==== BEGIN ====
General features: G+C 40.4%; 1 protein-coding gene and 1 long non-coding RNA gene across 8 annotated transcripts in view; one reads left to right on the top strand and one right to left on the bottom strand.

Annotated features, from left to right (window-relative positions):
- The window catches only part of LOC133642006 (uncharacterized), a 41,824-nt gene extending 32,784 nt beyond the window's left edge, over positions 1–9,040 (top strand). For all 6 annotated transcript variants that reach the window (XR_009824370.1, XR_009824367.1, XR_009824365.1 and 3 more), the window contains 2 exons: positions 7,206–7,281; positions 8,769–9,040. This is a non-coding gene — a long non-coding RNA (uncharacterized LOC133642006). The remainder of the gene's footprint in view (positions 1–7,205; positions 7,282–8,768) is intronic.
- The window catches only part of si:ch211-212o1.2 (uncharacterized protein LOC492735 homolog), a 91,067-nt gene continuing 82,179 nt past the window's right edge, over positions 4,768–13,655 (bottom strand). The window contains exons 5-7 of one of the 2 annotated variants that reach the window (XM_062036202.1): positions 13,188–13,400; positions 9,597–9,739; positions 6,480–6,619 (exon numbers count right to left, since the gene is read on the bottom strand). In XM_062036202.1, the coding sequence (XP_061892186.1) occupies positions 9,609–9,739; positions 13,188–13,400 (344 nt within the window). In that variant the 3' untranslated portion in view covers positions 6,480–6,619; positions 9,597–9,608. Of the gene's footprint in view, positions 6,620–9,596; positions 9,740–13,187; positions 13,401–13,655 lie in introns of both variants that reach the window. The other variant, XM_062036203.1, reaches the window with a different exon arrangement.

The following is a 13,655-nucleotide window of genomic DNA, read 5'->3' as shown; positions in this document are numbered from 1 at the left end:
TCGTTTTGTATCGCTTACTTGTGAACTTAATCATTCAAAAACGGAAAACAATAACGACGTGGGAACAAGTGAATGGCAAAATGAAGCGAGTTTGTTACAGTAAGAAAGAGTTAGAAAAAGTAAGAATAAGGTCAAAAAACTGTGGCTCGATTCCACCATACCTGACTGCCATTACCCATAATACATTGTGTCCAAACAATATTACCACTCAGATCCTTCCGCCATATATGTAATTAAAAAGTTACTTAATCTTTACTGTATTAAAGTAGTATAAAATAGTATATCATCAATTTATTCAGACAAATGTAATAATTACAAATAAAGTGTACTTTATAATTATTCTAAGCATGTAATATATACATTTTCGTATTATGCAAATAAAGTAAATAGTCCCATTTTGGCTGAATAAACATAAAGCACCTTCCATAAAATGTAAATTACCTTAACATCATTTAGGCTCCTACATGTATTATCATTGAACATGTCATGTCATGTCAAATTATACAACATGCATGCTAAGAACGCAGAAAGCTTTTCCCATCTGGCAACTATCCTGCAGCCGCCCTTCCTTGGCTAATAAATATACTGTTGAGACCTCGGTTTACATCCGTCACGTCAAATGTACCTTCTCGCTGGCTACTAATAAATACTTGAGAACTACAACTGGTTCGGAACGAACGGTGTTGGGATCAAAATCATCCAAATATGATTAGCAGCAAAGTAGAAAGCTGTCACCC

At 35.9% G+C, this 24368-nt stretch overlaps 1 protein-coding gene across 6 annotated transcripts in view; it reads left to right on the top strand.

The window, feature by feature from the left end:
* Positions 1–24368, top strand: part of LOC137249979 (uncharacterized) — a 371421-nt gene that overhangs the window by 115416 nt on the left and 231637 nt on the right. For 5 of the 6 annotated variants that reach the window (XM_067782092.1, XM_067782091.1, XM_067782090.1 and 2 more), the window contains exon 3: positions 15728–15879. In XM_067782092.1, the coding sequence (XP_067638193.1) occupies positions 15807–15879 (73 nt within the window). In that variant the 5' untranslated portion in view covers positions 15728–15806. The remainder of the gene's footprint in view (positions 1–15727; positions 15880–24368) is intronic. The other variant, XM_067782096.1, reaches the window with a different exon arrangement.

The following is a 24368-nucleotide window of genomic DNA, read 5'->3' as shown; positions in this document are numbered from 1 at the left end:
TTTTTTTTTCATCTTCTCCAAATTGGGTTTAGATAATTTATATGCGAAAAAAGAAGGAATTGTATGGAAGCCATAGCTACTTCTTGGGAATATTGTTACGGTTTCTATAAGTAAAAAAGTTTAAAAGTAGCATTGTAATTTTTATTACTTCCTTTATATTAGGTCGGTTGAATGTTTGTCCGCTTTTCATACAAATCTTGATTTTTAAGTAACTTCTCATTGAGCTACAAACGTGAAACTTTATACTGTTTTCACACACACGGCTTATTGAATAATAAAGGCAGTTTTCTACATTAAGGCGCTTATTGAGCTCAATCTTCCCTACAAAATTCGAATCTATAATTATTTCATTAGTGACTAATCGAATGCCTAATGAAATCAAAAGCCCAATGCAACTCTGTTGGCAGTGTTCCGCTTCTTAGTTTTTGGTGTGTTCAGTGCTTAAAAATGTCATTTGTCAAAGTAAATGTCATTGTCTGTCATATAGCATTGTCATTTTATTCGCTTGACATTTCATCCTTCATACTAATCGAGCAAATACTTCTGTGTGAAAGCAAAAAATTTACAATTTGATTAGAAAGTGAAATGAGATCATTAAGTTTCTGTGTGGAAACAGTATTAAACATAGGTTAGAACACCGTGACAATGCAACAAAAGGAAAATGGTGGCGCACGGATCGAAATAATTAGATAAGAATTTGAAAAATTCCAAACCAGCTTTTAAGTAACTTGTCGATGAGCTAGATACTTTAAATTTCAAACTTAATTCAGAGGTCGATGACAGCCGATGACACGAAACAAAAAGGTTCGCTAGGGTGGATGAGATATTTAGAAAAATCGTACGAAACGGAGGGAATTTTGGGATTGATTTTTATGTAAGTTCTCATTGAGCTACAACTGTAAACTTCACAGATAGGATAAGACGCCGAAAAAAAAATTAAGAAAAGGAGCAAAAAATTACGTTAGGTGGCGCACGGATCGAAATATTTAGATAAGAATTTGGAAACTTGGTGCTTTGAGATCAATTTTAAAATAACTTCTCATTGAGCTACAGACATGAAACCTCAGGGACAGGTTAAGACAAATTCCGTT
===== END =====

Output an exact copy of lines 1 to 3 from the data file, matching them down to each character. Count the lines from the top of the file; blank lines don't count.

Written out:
General features: G+C 40.4%; 1 protein-coding gene and 1 long non-coding RNA gene across 8 annotated transcripts in view; one reads left to right on the top strand and one right to left on the bottom strand.

Annotated features, from left to right (window-relative positions):
- The window catches only part of LOC133642006 (uncharacterized), a 41,824-nt gene extending 32,784 nt beyond the window's left edge, over positions 1–9,040 (top strand). For all 6 annotated transcript variants that reach the window (XR_009824370.1, XR_009824367.1, XR_009824365.1 and 3 more), the window contains 2 exons: positions 7,206–7,281; positions 8,769–9,040. This is a non-coding gene — a long non-coding RNA (uncharacterized LOC133642006). The remainder of the gene's footprint in view (positions 1–7,205; positions 7,282–8,768) is intronic.